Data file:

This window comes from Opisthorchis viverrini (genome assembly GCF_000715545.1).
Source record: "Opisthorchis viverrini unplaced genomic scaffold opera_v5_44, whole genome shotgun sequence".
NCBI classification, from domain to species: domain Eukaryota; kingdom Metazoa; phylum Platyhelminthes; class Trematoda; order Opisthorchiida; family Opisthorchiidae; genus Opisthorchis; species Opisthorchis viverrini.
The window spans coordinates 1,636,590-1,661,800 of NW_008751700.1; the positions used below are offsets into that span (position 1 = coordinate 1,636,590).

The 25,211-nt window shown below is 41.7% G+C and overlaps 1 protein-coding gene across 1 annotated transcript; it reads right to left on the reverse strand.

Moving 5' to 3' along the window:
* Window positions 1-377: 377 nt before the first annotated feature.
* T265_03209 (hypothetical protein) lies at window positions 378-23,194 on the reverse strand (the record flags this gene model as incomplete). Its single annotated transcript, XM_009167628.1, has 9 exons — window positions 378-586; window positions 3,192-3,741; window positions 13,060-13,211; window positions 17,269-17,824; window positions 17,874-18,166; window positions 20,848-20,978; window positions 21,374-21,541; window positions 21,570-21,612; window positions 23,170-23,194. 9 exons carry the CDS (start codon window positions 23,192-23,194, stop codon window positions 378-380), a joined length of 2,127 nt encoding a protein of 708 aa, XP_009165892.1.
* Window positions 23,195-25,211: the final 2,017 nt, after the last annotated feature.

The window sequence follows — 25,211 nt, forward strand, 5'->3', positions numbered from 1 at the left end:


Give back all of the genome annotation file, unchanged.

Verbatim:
This window comes from Opisthorchis viverrini (genome assembly GCF_000715545.1).
Source record: "Opisthorchis viverrini unplaced genomic scaffold opera_v5_44, whole genome shotgun sequence".
NCBI classification, from domain to species: domain Eukaryota; kingdom Metazoa; phylum Platyhelminthes; class Trematoda; order Opisthorchiida; family Opisthorchiidae; genus Opisthorchis; species Opisthorchis viverrini.
The window spans coordinates 1,636,590-1,661,800 of NW_008751700.1; the positions used below are offsets into that span (position 1 = coordinate 1,636,590).

The 25,211-nt window shown below is 41.7% G+C and overlaps 1 protein-coding gene across 1 annotated transcript; it reads right to left on the reverse strand.

Moving 5' to 3' along the window:
* Window positions 1-377: 377 nt before the first annotated feature.
* T265_03209 (hypothetical protein) lies at window positions 378-23,194 on the reverse strand (the record flags this gene model as incomplete). Its single annotated transcript, XM_009167628.1, has 9 exons — window positions 378-586; window positions 3,192-3,741; window positions 13,060-13,211; window positions 17,269-17,824; window positions 17,874-18,166; window positions 20,848-20,978; window positions 21,374-21,541; window positions 21,570-21,612; window positions 23,170-23,194. 9 exons carry the CDS (start codon window positions 23,192-23,194, stop codon window positions 378-380), a joined length of 2,127 nt encoding a protein of 708 aa, XP_009165892.1.
* Window positions 23,195-25,211: the final 2,017 nt, after the last annotated feature.

The window sequence follows — 25,211 nt, forward strand, 5'->3', positions numbered from 1 at the left end: